In some examples, identifiers can be assigned to individual patients as well as to a family of connected patients. Patient identifiers can be cross-linked within a family. Cross-linking can be determined automatically and/or using a request and approval model, for example. Certain examples can search for family members and/or other relations for a patient, request a connection to the patient's record, and define a relationship between the patient and the other person. If the other person accepts, then the patient's record will reflect the other person's information as well.

An algorithm can be used to identify potential family member(s) based on a patient's record(s) and suggest a relationship to the patient. The algorithm can accommodate children of divorce, etc. The algorithm can be used to look for anyone that could be genetically influencing a patient's medical history and then ask one or more individuals if they want to connect. In some examples, a patient may have multiple identifiers across different systems; these identifiers can be cross-linked for the patient for reference across systems.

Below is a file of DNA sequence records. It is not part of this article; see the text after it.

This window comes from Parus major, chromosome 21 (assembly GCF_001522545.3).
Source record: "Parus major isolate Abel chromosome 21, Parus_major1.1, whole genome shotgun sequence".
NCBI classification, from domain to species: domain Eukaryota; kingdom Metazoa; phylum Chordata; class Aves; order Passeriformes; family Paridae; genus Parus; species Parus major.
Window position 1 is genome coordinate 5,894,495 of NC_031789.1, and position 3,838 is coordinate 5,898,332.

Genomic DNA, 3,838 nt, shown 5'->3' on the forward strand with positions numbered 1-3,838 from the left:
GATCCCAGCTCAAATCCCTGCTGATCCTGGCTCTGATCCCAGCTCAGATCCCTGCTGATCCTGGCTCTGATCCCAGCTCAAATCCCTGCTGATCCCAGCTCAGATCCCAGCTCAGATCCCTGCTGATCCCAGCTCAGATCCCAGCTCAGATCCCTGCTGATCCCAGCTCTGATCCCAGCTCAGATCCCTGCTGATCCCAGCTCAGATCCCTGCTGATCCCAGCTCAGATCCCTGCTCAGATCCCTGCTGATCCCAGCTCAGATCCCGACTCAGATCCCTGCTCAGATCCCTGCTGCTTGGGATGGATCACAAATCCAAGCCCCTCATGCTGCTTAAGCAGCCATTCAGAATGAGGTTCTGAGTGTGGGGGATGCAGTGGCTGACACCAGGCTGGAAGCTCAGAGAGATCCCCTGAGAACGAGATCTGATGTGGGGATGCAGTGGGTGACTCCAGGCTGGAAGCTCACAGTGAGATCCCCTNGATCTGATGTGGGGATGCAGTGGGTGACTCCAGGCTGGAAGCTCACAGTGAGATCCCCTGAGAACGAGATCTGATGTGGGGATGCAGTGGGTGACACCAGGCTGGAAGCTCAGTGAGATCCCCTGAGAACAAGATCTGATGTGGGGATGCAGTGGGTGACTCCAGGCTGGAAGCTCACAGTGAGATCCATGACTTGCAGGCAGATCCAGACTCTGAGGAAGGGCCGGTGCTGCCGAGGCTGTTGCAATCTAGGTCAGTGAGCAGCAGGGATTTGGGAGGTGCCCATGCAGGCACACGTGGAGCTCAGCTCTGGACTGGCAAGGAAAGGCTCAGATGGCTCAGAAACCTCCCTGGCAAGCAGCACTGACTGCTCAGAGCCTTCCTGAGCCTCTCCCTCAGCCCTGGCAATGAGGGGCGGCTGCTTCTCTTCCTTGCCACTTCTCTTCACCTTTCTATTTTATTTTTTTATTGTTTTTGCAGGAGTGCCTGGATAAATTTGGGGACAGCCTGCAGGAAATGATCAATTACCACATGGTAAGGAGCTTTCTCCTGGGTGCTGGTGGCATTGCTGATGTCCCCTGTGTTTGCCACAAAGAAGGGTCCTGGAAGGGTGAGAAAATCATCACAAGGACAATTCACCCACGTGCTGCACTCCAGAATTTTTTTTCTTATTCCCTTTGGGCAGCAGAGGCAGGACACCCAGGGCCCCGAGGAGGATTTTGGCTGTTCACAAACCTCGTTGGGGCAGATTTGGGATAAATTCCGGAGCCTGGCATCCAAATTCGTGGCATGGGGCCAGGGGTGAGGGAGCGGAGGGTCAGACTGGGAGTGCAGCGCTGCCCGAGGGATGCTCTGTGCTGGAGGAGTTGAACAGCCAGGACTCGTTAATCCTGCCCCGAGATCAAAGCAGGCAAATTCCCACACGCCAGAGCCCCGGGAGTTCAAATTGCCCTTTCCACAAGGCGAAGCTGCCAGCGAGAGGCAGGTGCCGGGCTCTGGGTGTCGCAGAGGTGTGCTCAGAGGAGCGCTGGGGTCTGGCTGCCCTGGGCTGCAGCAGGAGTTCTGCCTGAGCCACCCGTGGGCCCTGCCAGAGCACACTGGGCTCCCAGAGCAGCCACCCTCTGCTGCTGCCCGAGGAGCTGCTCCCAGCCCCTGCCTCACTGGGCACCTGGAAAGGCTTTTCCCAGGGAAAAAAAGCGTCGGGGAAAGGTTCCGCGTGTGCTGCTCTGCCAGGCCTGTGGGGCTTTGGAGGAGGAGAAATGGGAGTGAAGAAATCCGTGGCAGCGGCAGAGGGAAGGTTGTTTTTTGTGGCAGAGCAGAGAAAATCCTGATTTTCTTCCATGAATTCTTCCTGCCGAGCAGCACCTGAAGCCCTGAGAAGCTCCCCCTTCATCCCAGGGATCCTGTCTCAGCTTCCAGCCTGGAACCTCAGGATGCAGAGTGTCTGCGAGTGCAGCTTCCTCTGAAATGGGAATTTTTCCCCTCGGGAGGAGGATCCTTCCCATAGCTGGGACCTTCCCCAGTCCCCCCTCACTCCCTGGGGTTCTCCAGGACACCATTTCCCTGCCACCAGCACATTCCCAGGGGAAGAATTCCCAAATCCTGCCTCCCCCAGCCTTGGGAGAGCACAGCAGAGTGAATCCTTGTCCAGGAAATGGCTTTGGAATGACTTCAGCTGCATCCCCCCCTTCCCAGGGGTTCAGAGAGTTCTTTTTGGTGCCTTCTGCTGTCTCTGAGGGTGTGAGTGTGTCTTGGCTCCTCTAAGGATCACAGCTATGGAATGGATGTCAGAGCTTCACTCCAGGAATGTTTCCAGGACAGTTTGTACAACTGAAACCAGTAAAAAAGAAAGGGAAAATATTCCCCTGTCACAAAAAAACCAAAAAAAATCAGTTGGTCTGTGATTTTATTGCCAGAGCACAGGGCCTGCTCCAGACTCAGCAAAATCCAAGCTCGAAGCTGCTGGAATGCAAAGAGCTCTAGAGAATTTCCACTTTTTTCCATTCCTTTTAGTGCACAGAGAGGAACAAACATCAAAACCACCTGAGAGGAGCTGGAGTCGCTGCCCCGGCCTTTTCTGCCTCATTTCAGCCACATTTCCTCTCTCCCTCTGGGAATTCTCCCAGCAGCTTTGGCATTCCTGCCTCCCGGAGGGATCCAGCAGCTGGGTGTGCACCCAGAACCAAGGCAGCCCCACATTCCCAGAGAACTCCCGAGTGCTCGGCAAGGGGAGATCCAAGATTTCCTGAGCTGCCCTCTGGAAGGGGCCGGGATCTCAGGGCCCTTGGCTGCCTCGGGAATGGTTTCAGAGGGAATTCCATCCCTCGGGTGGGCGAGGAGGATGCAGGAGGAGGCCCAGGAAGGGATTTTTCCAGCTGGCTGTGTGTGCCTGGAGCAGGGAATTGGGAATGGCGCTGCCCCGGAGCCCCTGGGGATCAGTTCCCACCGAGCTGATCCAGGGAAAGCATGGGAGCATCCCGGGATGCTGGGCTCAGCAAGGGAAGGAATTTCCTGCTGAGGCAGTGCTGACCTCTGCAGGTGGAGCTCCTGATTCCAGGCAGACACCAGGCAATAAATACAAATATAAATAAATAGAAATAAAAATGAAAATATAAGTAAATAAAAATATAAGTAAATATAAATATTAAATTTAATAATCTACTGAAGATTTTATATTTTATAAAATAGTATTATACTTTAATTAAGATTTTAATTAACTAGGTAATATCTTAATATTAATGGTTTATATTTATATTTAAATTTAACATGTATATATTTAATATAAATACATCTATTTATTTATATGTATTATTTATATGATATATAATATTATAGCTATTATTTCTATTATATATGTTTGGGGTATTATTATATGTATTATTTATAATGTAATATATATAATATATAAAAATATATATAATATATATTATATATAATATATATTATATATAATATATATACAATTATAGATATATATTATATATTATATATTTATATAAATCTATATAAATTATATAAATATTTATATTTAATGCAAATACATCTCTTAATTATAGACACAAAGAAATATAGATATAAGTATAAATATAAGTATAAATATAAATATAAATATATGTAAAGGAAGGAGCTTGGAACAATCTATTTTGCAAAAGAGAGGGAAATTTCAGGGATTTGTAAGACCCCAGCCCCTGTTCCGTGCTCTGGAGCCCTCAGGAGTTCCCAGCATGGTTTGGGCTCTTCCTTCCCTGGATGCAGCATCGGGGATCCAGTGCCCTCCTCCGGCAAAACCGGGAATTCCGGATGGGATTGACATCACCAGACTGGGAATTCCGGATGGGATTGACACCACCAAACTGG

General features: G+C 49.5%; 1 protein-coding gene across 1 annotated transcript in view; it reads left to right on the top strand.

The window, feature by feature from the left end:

In some examples, Cross-enterprise Document Sharing (XDS) can be used to share and/or connect documents between facilities. XDS and Integrating the Healthcare Enterprise (IHE) profiles/protocols can be leveraged to transmit documents across facility systems and connect the documents for common use. A document format standard can be defined for searching and/or identifying information found in the documents, for example.

Cross-linking functionality can be built into a hospital revenue cycle management system and/or various patient information systems and/or can be supported from an independent system that gathers information from various patient information system applications that feed patient information into independent system, for example. Patient relationship information can be aggregated in a particular hospital information system and/or across several such systems, for example.